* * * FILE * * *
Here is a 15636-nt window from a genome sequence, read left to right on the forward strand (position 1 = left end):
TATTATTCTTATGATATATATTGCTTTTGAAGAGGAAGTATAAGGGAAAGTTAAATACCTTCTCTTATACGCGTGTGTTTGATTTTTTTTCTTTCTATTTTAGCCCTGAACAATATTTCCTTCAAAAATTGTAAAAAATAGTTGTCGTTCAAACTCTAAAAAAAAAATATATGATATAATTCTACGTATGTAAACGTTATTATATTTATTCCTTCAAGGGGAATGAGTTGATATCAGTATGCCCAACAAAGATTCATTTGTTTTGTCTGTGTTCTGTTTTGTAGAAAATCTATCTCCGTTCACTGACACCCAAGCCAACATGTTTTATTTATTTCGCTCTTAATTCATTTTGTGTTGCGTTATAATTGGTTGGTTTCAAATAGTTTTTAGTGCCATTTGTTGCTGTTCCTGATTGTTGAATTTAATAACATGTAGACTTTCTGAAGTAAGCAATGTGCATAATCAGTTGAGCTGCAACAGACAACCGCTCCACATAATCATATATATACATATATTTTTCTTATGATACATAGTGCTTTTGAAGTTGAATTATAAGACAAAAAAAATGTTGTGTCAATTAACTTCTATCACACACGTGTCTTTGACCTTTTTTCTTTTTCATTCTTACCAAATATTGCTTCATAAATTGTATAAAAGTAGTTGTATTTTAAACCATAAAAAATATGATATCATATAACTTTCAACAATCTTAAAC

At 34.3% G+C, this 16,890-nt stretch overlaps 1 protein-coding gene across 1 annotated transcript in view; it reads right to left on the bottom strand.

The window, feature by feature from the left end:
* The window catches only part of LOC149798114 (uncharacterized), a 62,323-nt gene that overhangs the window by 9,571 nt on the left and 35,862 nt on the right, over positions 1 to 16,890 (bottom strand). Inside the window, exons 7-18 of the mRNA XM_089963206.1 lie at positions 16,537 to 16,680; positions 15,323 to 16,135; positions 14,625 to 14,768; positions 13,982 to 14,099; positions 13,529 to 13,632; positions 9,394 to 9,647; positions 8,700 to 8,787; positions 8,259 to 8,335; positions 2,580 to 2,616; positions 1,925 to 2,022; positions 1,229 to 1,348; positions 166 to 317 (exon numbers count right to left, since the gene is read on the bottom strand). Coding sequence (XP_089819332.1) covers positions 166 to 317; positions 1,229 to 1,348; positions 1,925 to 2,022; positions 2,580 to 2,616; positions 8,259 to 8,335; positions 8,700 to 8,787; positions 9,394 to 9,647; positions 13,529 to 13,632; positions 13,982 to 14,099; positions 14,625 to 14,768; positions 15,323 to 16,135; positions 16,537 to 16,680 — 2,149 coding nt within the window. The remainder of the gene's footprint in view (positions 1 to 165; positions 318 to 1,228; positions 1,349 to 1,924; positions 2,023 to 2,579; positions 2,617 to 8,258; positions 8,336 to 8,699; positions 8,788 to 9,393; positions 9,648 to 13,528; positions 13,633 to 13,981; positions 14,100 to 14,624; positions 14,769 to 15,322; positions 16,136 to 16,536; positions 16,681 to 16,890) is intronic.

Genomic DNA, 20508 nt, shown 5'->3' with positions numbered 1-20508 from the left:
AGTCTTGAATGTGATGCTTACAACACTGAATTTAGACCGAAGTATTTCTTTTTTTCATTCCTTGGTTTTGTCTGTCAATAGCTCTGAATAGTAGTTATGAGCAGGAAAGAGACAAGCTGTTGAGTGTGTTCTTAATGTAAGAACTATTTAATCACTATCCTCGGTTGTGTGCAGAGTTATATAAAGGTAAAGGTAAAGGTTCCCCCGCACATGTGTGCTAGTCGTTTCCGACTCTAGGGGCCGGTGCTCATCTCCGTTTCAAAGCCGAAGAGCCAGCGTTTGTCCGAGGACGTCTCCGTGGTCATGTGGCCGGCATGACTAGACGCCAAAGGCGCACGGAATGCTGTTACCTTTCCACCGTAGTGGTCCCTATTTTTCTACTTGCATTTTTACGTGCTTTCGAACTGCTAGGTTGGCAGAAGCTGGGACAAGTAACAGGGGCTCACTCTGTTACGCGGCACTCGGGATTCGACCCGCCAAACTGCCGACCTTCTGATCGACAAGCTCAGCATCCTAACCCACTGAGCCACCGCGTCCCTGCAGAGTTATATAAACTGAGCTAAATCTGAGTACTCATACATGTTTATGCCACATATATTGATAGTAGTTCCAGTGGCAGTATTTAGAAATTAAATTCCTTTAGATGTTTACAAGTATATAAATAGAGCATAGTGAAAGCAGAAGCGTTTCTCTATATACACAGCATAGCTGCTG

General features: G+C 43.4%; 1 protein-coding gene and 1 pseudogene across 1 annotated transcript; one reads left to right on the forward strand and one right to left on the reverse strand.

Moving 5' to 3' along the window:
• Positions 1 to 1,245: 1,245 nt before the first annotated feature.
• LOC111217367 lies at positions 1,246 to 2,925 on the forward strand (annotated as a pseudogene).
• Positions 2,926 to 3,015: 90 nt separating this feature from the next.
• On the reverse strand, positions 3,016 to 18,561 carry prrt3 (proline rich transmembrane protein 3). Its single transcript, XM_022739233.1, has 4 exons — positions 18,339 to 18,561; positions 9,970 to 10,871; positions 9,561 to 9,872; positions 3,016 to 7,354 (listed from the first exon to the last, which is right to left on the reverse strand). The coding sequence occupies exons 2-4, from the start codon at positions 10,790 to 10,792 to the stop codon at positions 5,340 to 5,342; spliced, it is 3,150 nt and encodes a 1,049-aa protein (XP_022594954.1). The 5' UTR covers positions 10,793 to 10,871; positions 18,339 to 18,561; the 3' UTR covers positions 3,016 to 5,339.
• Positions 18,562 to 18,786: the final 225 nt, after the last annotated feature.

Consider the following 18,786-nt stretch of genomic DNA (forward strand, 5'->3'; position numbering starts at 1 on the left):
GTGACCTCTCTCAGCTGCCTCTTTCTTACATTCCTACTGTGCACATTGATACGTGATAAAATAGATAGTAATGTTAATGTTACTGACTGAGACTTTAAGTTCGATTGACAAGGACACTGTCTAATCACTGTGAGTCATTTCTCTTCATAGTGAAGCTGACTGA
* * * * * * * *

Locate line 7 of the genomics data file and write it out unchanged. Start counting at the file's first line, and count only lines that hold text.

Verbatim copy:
AGTCTTGAATGTGATGCTTACAACACTGAATTTAGACCGAAGTATTTCTTTTTTTCATTCCTTGGTTTTGTCTGTCAATAGCTCTGAATAGTAGTTATGAGCAGGAAAGAGACAAGCTGTTGAGTGTGTTCTTAATGTAAGAACTATTTAATCACTATCCTCGGTTGTGTGCAGAGTTATATAAAGGTAAAGGTAAAGGTTCCCCCGCACATGTGTGCTAGTCGTTTCCGACTCTAGGGGCCGGTGCTCATCTCCGTTTCAAAGCCGAAGAGCCAGCGTTTGTCCGAGGACGTCTCCGTGGTCATGTGGCCGGCATGACTAGACGCCAAAGGCGCACGGAATGCTGTTACCTTTCCACCGTAGTGGTCCCTATTTTTCTACTTGCATTTTTACGTGCTTTCGAACTGCTAGGTTGGCAGAAGCTGGGACAAGTAACAGGGGCTCACTCTGTTACGCGGCACTCGGGATTCGACCCGCCAAACTGCCGACCTTCTGATCGACAAGCTCAGCATCCTAACCCACTGAGCCACCGCGTCCCTGCAGAGTTATATAAACTGAGCTAAATCTGAGTACTCATACATGTTTATGCCACATATATTGATAGTAGTTCCAGTGGCAGTATTTAGAAATTAAATTCCTTTAGATGTTTACAAGTATATAAATAGAGCATAGTGAAAGCAGAAGCGTTTCTCTATATACACAGCATAGCTGCTG